T1 - Bowed, beaten, but still impressive
Understandably reserved but remarkably well composed, T1 was the first to talk to the media after the series. It started, as it often does, with a question about what went wrong:
“I think it was the little things that were left to be desired, and they ended up deciding the result of the series,” coach Stardust said.
One of the little things that did go T1’s way, though, was Keria’s Zilean pick. When asked about how long he’d been preparing for it, he said, “When I saw the bracket, I was 100% sure we’d be facing DWG KIA, so even before the Hanwha Life Esports series, we were preparing the Zilean pick.”
As for the strengths of Zilean, Keria was careful to say, “I don’t think he’s blind pickable,” but rather that “Zliean is a pick that is used to counter the opponent's comp. It’s especially good when your own comp has short range but hyper-carry champions.”
Keria also weighed in on his improvement from the performance at last year’s Worlds. “Last year, we got stomped in the quarters by Damwon,” he said, referring to his time on DRX, “but this time around, we caught up a lot, so I feel happy about that.”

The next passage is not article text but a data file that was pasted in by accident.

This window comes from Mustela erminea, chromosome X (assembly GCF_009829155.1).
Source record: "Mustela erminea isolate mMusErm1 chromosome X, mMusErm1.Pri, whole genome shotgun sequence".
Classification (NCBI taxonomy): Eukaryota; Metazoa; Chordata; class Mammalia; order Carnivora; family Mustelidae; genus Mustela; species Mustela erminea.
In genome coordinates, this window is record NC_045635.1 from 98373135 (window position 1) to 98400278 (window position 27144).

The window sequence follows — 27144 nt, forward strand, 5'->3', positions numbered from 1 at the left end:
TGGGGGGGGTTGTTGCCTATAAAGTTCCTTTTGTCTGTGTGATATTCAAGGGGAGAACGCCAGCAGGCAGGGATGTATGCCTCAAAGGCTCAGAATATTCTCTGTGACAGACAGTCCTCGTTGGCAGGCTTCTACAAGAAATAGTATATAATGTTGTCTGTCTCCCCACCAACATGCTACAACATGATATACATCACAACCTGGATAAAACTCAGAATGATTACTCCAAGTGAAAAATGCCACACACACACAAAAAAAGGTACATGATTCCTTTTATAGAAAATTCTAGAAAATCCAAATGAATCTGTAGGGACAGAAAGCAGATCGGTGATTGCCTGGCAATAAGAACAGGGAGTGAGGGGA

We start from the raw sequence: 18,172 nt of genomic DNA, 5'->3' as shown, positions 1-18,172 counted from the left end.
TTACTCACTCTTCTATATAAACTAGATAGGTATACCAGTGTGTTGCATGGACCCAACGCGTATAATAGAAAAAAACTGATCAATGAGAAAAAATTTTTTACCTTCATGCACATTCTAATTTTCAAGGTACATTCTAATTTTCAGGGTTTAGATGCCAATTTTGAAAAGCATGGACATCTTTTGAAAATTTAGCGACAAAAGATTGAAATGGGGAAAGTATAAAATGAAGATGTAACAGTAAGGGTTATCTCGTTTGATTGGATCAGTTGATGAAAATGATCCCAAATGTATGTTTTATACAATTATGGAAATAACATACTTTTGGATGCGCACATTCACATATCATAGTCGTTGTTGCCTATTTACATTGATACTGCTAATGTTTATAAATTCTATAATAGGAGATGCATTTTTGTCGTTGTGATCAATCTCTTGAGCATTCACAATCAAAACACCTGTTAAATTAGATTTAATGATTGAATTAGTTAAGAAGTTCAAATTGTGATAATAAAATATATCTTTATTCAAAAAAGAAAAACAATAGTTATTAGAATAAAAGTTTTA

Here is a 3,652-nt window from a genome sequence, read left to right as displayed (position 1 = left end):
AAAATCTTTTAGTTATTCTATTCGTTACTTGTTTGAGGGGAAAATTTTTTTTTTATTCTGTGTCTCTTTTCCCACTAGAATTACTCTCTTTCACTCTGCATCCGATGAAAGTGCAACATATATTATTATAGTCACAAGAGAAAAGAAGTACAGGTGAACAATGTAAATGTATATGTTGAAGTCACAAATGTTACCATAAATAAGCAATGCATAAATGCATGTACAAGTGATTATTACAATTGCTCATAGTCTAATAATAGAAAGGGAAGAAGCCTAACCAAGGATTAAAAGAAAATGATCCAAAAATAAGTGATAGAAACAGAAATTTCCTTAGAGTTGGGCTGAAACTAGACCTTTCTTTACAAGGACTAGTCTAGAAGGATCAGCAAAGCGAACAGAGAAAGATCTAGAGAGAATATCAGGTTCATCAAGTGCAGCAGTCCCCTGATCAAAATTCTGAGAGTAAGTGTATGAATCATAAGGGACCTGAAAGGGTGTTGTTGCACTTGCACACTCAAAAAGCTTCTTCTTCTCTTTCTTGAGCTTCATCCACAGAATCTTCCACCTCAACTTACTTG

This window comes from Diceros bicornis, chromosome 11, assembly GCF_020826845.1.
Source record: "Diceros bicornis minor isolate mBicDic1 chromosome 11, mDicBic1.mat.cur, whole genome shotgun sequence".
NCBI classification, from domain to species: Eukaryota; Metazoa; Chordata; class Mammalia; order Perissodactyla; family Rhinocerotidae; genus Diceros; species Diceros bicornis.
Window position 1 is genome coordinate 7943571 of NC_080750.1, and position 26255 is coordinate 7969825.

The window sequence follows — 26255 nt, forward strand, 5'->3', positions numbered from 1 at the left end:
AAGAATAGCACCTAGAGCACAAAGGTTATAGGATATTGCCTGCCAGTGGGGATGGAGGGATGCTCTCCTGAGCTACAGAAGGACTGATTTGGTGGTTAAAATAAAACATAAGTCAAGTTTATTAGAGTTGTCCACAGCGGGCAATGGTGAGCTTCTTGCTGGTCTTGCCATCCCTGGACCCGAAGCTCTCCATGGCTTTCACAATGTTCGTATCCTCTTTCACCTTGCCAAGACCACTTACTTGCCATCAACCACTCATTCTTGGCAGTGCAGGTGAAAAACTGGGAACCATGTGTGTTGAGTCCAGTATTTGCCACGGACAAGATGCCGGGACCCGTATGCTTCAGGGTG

Faker was next up to answer about his feelings on coming so close but being so far from beating DWG KIA. “I expected this match would not be easy for us, but today our players played even better than I expected, so we were so close to winning the series. It was frustrating on my end that I lost concentration in the middle [of the series], so I’m not satisfied with the result, but I hope and I’m sure that something better will happen in the future.”
Rookie jungler Oner commented on “earning a lot of experience” at Worlds as his biggest takeaway from the tournament before going in-depth on his matchup against DK’s Canyon. “I’ve always thought that Canyon is the best jungler in the world,” he started, “and in the semis, I think he played way better than me - especially in game one. I was so nervous I wasn’t able to perform well, but heading into game number two, I was feeling a lot more comfortable, and I started to come online, so I’m slightly satisfied in that way?” Oner clarified shortly after: “I’m close to being satisfied with my own performance today.”